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International Relations

West Asia Peace Conference

  • 30 Jan 2021
  • 8 min read

Why in News

Recently, Russia backed a Palestinian proposal for a West Asia Peace Conference. The Conference is intended to focus on a two-state solution, under which Israel and a future Palestinian state would coexist.

Key Points

  • Background:
    • The support for the Conference came as the USA, which had sided with Israel under the administration of Donald Trump, intends to “restore credible USA engagement with Palestinians as well as Israelis.”
  • Participants in the Conference:
    • The 10 participants would include Israel, the Palestinians, the four members of the West Asia diplomatic quartet (Russia, the United Nation, the USA and the European Union), along with four Arab states — Bahrain, Egypt, Jordan and the UAE.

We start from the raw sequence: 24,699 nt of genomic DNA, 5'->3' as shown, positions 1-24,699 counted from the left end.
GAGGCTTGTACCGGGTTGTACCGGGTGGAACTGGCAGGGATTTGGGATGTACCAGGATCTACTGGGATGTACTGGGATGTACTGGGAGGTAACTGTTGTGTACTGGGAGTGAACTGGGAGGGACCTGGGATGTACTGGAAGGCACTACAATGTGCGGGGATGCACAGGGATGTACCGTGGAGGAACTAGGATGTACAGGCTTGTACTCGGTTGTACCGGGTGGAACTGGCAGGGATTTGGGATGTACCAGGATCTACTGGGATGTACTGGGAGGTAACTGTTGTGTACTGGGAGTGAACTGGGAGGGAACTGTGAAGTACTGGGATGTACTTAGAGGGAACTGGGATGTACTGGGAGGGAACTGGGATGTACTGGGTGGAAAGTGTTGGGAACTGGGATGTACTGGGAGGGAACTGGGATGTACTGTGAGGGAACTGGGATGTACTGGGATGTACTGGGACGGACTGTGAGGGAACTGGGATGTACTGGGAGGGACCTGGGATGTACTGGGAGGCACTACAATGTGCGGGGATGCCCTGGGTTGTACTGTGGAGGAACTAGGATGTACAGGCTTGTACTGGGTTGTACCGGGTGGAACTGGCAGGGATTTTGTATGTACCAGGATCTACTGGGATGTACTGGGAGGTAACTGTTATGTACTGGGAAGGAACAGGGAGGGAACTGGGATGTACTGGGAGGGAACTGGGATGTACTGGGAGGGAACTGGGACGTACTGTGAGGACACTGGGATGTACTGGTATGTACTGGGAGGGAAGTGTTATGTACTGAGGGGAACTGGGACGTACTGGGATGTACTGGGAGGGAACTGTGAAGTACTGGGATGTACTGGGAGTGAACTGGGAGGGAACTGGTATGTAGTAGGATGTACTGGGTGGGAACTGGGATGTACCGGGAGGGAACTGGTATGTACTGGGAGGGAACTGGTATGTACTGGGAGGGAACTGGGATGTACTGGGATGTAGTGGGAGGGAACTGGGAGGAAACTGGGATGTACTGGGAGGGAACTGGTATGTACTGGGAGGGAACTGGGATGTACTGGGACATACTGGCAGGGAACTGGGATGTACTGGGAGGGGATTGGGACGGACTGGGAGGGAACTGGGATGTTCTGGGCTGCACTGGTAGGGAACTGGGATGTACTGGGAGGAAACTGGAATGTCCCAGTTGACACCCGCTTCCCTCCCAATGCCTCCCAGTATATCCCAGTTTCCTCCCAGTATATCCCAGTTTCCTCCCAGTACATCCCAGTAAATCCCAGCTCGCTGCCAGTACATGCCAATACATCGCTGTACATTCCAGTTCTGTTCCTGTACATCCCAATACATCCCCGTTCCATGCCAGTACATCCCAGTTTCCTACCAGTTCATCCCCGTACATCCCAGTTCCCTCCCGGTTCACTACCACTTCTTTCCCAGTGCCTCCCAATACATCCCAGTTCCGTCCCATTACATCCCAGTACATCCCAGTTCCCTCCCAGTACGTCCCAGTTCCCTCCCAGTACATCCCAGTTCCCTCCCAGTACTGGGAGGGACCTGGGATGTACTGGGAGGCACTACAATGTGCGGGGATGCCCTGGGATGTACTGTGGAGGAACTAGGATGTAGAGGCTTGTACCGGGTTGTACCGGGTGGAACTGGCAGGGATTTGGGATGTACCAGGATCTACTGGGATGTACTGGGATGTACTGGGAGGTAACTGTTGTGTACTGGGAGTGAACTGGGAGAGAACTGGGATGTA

• Russia’s Suggestion:
    • Russia suggested that the West Asia Peace Conference could be held at the ministerial level.
  • Other Related Developments:
    • The Abraham Accord between Israel, the United Arab Emirates and Bahrain is mediated by the USA. It was the first Arab-Israeli peace deal in 26 years.
    • Palestinians are worried about the impact of the Accords.

Israel-Palestine Conflict

  • Background:
    • British Phase:
      • Britain took control of the area known as Palestine after the ruler of that part of the Middle East, the Ottoman Empire, was defeated in World War I.